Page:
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High Court to Gujarat govt: Don’t repeat Morbi ‘engineering disaster’ while repairing Gondal bridges

Have you ensured that the repairs are not done in the manner in which it was done with Morbi bridge? We will also ask you to make sure and also submit periodical reports with regards to its repairs, observes the Chief Justice

PTI Ahmedabad Published 29.11.23, 08:12 PM
Gujarat High Court.

Gujarat High Court. File picture

The Gujarat High Court on Wednesday directed the state government not to repeat the Morbi “engineering disaster” while repairing two over-a-century-old bridges in Gondal town.

The division bench of Chief Justice Sunita Agarwal and Justice Aniruddha P Mayee made the remark after it was informed by the government that it had undertaken repair works for two bridges in Gondal town of Rajkot district that were built by the erstwhile King Bhagvatsinhji Maharaj over a century ago.

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The court was hearing a public interest litigation (PIL) seeking its directions for urgent repairs of the two bridges which were used by the public despite being dilapidated to avoid a Morbi-like tragedy.

Morbi, about 100 km from Gondal in the same district, had witnessed a massive tragedy when a British-era suspension bridge collapsed, killing 135 people, on October 30 last year.

The government pleader told the court that Rs 17 crore was sanctioned towards the construction of two new bridges, with the possibility of demolishing one of the existing old bridges.

The court said the iconic structures do not need to be demolished but repaired with the help of conservation architects. At the same time, the government should make sure that the repairs of the old heritage structure are carried out with care so as not to repeat what happened in Morbi.

“Have you ensured that the repairs are not done in the manner in which it was done with Morbi bridge? We will also ask you to make sure and also submit periodical reports with regards to its repairs, because if you are repairing an old structure or heritage structure, the same material is to be used,” the Chief Justice observed.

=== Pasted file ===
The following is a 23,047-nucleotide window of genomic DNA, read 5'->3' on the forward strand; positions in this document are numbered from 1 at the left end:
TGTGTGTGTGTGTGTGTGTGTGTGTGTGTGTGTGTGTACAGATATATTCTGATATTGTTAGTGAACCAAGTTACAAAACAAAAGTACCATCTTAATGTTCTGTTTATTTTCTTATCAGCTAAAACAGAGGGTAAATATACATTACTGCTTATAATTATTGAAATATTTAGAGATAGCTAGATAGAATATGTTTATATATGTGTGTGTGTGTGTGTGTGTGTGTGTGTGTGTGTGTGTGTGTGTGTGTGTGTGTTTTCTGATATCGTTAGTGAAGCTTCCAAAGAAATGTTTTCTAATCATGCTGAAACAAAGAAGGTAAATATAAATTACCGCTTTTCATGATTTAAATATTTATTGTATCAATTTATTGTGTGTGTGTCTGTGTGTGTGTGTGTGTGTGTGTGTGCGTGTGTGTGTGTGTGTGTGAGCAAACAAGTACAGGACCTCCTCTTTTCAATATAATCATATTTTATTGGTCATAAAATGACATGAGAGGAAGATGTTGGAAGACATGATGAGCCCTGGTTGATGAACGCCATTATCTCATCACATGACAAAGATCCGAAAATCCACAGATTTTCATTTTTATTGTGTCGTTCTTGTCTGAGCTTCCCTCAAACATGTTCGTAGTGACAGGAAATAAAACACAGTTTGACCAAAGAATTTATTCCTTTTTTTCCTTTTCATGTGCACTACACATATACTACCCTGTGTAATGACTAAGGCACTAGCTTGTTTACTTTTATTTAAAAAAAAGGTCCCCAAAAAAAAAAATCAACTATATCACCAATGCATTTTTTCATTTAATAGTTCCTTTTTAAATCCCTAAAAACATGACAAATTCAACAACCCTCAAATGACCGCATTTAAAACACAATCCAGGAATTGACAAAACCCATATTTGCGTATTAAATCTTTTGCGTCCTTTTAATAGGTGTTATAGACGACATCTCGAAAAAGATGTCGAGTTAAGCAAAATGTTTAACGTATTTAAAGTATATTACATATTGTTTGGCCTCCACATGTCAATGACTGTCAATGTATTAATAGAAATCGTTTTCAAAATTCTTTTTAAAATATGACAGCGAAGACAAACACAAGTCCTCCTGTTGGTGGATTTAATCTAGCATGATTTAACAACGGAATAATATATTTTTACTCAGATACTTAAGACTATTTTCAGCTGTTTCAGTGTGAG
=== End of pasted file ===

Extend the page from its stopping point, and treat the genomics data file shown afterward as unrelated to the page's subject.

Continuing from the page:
“You cannot change the material. In the Morbi bridge case, they replaced wooden planks with aluminium planks, which has resulted in falling of the bridge. That was an engineering disaster,” Chief Justice Agarwal said.

She said the court will need periodical reports with regard to the materials being used for the repair of the old bridges.

“And that necessarily has to be the same material for renovation or preservation of any heritage structure, you have to use the same material,” the Chief Justice noted, adding that to achieve that, the expertise of a conservation architect will be required.

“For renovation of any heritage property, you cannot go like what you have done with Morbi bridge. Please do not do this,” the court said.

The PIL, filed by lawyer Yatish Desai, said that the bridges on the Gondal river are around a century old and in a very dilapidated condition.

The traffic of the city and surrounding villages passes through these bridges, which overflow during the monsoon, and the structures also witness traffic jams during peak hours as they serve as entry points to Gondal, the petition stated.

Desai in the plea claimed that he had approached various authorities to raise the issue of the condition of these bridges to ensure that Morbi-like incidents did not take place.

The Gondal municipality had in a letter dated March 19, 2020, admitted that the bridges require urgent attention, the PIL said.

Despite being aware of the precarious condition of the bridges, the authorities have not taken any steps to repair them, it said.

On October 30, 2022, a British-era suspension bridge on Machhu river in Morbi collapsed, killing 135, including 50 children.

A state-appointed Special Investigation Team (SIT), in its interim and final reports submitted to the High Court, found several lapses in repairs, maintenance and operation of the bridge by Oreva Group. It also found several design faults in the bridge post-renovation works, contributing to its collapse.

Except for the headline, this story has not been edited by The Telegraph Online staff and has been published from a syndicated feed.

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